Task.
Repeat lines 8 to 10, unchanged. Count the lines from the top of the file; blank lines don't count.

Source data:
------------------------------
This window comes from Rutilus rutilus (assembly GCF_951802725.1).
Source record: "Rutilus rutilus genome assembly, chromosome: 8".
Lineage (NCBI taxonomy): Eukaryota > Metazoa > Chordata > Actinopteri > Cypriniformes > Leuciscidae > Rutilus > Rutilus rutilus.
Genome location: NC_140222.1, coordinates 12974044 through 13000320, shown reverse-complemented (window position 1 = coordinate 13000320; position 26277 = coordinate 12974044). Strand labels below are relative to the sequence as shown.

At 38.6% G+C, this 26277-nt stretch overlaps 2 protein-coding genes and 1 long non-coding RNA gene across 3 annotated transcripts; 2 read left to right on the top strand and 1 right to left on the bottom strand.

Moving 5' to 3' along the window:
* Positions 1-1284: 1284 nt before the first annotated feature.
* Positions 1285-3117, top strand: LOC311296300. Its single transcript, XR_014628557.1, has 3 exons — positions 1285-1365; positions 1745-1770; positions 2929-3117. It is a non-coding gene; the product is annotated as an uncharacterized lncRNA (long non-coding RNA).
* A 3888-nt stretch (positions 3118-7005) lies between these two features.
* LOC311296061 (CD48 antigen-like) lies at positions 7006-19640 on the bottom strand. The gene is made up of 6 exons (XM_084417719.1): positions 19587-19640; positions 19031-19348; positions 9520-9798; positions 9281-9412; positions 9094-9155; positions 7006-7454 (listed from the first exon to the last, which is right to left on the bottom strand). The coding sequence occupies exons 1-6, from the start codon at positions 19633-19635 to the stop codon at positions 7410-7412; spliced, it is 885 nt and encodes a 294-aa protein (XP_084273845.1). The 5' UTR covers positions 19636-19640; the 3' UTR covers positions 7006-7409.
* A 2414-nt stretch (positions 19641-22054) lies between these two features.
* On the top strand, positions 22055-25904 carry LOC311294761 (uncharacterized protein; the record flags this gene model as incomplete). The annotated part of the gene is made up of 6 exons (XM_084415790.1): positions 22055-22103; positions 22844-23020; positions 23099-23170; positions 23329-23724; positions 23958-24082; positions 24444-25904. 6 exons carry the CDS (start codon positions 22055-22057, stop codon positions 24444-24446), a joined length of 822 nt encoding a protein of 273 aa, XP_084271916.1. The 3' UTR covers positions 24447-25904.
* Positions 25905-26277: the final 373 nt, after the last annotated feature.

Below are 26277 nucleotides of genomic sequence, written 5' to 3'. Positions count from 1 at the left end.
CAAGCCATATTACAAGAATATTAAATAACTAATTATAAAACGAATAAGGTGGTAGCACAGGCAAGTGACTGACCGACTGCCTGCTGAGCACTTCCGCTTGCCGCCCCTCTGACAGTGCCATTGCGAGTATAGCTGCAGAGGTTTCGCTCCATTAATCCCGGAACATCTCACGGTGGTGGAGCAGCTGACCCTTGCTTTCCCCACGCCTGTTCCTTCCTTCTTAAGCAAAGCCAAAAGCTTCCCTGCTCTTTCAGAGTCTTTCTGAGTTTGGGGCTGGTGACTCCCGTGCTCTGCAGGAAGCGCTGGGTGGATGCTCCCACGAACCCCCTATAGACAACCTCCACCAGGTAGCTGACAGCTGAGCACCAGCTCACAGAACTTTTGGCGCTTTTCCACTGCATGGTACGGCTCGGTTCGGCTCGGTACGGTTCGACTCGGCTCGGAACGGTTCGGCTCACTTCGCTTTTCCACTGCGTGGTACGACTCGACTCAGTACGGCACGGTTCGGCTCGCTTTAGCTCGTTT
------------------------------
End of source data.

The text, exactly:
* Positions 1285-3117, top strand: LOC311296300. Its single transcript, XR_014628557.1, has 3 exons — positions 1285-1365; positions 1745-1770; positions 2929-3117. It is a non-coding gene; the product is annotated as an uncharacterized lncRNA (long non-coding RNA).
* A 3888-nt stretch (positions 3118-7005) lies between these two features.
* LOC311296061 (CD48 antigen-like) lies at positions 7006-19640 on the bottom strand. The gene is made up of 6 exons (XM_084417719.1): positions 19587-19640; positions 19031-19348; positions 9520-9798; positions 9281-9412; positions 9094-9155; positions 7006-7454 (listed from the first exon to the last, which is right to left on the bottom strand). The coding sequence occupies exons 1-6, from the start codon at positions 19633-19635 to the stop codon at positions 7410-7412; spliced, it is 885 nt and encodes a 294-aa protein (XP_084273845.1). The 5' UTR covers positions 19636-19640; the 3' UTR covers positions 7006-7409.